No Indian meal, even one made at home, is really complete without a naan bread.
Put 450g of strong white flour in a large bowl and add two teaspoons of salt, two teaspoons of caster sugar, a teaspoon of baking powder and a 7g sachet of instant yeast. Make a well in the centre and add a medium egg, four tablespoons of plain yoghurt and 200ml of water.
Start to mix from the centre, gradually incorporating more and more of the flour until you have a smooth dough. If the dough is too wet, just add a little more flour.
Knead the dough for five minutes or so, or until it starts to hurt, then leave to prove for forty minutes, or until the dough has doubled in size.
When the dough has risen properly, knock it back and divide it into four equal size balls. Push and stretch each ball out into a slipper shape about ten inches by four inches and place them on greased baking sheets. There is no need to prove the dough again, just cook it.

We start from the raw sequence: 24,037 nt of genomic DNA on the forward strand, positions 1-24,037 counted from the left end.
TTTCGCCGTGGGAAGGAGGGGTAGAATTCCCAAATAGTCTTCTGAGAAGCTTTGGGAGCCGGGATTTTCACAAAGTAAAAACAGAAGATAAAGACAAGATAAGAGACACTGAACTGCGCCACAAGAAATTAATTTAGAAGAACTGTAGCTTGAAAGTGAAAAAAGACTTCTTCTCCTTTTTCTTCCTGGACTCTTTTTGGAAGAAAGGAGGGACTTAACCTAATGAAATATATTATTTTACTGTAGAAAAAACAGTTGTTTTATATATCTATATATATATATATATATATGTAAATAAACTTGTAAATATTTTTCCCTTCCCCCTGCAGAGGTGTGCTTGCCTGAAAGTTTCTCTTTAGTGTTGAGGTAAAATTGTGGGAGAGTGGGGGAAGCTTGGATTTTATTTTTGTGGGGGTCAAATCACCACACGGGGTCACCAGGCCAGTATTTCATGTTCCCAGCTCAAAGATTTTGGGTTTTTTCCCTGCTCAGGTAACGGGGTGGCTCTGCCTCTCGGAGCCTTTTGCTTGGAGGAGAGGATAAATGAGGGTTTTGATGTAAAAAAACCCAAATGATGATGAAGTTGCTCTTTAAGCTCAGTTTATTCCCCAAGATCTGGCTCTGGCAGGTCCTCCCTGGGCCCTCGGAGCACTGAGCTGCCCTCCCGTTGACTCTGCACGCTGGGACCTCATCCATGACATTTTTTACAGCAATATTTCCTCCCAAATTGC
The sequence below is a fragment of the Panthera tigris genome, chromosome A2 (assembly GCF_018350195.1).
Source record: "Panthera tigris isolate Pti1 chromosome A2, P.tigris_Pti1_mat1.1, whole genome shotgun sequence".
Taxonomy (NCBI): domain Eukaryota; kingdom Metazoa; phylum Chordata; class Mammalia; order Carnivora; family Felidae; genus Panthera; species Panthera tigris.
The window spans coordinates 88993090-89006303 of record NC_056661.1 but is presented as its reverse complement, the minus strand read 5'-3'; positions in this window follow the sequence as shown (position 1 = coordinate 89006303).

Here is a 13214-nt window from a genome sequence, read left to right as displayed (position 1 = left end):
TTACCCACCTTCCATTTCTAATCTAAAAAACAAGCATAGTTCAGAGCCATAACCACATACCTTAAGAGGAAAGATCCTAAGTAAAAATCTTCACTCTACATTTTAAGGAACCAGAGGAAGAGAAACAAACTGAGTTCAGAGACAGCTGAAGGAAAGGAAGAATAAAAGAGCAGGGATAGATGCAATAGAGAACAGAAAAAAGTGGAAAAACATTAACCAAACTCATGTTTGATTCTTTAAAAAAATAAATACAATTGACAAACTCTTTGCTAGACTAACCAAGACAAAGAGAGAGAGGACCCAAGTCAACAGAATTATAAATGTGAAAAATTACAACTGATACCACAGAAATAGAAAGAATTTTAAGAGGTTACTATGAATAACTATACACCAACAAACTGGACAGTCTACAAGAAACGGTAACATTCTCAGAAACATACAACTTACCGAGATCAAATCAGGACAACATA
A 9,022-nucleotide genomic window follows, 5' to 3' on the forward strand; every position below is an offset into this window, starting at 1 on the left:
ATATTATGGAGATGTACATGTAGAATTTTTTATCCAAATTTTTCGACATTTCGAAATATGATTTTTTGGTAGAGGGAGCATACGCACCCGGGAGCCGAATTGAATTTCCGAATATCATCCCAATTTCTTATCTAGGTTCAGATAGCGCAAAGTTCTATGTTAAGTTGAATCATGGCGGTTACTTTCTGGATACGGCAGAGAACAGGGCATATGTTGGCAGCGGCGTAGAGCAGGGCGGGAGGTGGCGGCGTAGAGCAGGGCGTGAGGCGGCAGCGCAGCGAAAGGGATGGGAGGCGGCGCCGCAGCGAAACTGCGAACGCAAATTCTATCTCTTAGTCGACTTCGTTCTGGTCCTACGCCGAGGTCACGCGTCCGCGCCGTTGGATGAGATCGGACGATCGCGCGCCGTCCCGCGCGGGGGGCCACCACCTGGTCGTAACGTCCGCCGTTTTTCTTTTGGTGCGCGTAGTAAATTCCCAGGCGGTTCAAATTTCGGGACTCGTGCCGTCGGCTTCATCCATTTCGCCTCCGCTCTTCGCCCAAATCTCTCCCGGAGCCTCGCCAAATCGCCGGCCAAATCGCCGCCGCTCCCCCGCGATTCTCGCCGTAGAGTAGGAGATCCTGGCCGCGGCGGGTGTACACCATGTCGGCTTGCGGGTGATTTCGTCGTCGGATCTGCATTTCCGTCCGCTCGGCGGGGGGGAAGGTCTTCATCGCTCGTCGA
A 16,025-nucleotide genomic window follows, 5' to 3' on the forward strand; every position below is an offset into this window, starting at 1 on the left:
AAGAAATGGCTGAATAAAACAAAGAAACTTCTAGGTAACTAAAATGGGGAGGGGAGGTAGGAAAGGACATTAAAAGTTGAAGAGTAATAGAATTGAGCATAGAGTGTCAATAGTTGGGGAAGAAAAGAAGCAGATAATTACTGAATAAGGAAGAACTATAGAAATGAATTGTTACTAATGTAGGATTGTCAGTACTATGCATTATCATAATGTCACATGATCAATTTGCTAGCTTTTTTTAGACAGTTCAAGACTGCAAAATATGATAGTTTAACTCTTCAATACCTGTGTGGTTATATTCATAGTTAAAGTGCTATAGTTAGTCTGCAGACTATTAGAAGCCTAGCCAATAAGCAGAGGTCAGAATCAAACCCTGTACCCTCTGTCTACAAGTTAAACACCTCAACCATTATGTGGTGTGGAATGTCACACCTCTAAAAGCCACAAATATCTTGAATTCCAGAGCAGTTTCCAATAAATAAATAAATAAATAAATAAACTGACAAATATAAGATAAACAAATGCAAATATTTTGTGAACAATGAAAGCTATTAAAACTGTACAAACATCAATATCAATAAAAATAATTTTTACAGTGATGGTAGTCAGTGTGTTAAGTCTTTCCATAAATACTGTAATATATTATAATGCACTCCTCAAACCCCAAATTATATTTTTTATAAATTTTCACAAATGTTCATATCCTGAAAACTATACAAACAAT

If you’re lazy or smart, you might use a bread machine and the ever useful dough setting to sort out your dough, but you’ll get more satisfaction doing it yourself.
Heat the grill to its hottest setting, then push the naan breads underneath, on a high shelf. Cook for two to three minutes, until the bread is just starting to scorch and then take them out, carefully turn them over and cook them for another couple of minutes on the other side.
If you’re lucky enough to have a tandoor in your kitchen, cook them in that.
Serve straight away.
You can also let the breads go cold, wrap the in foil and freeze them, ready for future Indian food emergencies.